Quakers, Ferguson and Palestinians

The twisted myth of a "common struggle."

Pro-Palestinian protesters take part in a demonstration against the violence in the Gaza strip, in LyonThe multimillion dollar American Friends Service Committee, with offices in several dozen U.S. cities and 14 other countries, is the nearly century old political advocacy arm of Quakers in the U.S. Rooted in the Quaker pacifist tradition, AFSC advocates a form of "peace" that has aligned it with countless dubious international causes over the decades, usually anti-American, anti-Western and often anti-Israel.

AFSC touts accommodation of Iran, for example, naturally more concerned about U.S. or Israeli military action than about a nuclear armed Iran. And AFSC endorses Palestinian nationalism in ways that of course demonize Israel while minimizing Palestinian terror.

But AFSC offered a somewhat new twist when recently highlighting a young Palestinian-American activist's solidarity visit to, and arrest in, racially charged Ferguson, Missouri.

"When Mike Brown was murdered in Ferguson my people in Gaza were being slaughtered by Israel in Operation Protective Edge," explained Bassem Masri on AFSC's blog.

"The timing of the two events woke up a lot of people. When Mike was killed, much of the media started demonizing him and the protestors, often the same sources that blamed Palestinians for their own deaths in Gaza. People naturally saw the connections."

Masri, a self-described “pissed off citizen," said Americans have long "maligned" the Palestinian struggle for liberation, but at least the people of Ferguson now understand their common struggle.

"On those terrible nights in Ferguson when the police were attacking peaceful civilians with tear gas, Palestinians under Israeli occupation offered advice on how to deal with the effects of the gas," Masri recounted.

"Facing violence from an occupying force, whether in Palestine or Ferguson, forges a mindset that demands resistance and standing up for one’s community. When the police used military tanks and checkpoints to imprison the residents of Ferguson, I was reminded of life in the West Bank where I saw the Israeli military use the same tactics of repression."

Masri said while in Ferguson for protests he's been "tear gassed, shot at with rubber bullets, and physically assaulted by the police" before his eventual imprisonment and "interrogation," apparently just like his kindred on the West Bank. The commonality between the the two similar oppressions, he concluded, is clear: racism.

Arrested at a Walmart with a dozen other demonstrators, Masri was, unlike others, jailed over night, for having spat at a police officer. He denied the charge, admitting that he "curses and levels vulgar insults at police officers," as evidently confirmed proudly on his own film, but no spitting. According to him, the police contrived the charge so as to browbeat him into becoming their "collaborator" against fellow resistance fighters, which naturally he bravely declined.

No doubt Masri enjoys the street theater, and no doubt the chronically aggrieved AFSC was moved by the shared struggles of Ferguson and the West Bank.  The ostensible Israeli repressions of Palestinians are virtually the only form of human rights abuses that typically interest Religious Left outlets like AFSC. But if the West Bank is egregiously suffering, it was not illustrated by a Pew Research global survey of health and happiness in various countries, including the Palestinian Territories that released only days after Masri's vivid report for AFSC.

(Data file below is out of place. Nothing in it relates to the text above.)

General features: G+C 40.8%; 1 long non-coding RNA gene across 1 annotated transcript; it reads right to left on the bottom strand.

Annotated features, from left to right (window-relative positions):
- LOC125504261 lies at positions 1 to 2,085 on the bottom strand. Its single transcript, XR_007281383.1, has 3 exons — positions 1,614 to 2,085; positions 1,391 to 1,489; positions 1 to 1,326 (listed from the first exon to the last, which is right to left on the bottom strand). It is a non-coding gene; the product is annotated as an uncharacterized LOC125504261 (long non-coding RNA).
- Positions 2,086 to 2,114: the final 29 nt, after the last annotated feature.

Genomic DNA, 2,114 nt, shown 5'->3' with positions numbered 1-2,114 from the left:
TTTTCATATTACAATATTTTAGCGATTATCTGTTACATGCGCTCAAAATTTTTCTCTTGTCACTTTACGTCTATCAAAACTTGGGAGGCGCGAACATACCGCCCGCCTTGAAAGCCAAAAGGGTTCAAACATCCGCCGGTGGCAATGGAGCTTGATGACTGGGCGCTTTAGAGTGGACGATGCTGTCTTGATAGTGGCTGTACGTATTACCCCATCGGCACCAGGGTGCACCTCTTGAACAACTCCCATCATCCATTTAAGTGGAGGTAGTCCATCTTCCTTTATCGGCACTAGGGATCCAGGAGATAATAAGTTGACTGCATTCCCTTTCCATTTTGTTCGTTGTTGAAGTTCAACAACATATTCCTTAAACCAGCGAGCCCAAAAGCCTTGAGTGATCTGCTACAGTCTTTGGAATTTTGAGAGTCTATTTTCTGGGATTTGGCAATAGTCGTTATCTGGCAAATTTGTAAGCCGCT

According to the Pew study, Palestinians see themselves as better off compared to five years ago at higher rates than do other Arab countries like Egypt, Jordan and Tunisia. Forty three percent of Palestinians said they were better, compared to 36 percent of Tunisians. Palestinians also reported higher satisfaction with their health, safety, education, standard of living and jobs than did Jordanians and Egyptians. Twice as many Palestinians reported overall happiness than did Jordanians, and Palestinians were nearly four times likelier to be happy than Egyptians. They were one third likelier to be happy than Tunisians.

None of which proves or even suggests that the Palestinians are living in Nirvana. But living standards and quality of life are better on the West Bank than in much of the developing world. Palestinians receive more international aid per capita than almost any other people group. There also likely are per capita more international human rights monitors among the Palestinians, from anti-Israel groups like AFSC, than almost anywhere else in the world.

Unsurprisingly, the AFSC blog, for which Masri wrote, features a special "Israel/Palestine" section, an honor not accorded to any other region. For the Religious Left, Israeli infractions against Palestinians merit very special attention.

Masri's and AFSC's correlation of Israeli oppression with oppression in Ferguson fits the Religious Left narrative that Israel and America are uniquely set apart in their moral failures. As Masri explained:

"Our goal is to dismantle apartheid regimes wherever they exist. That is the most important link between Palestine and Ferguson, and it is the link that will make both struggles stronger."

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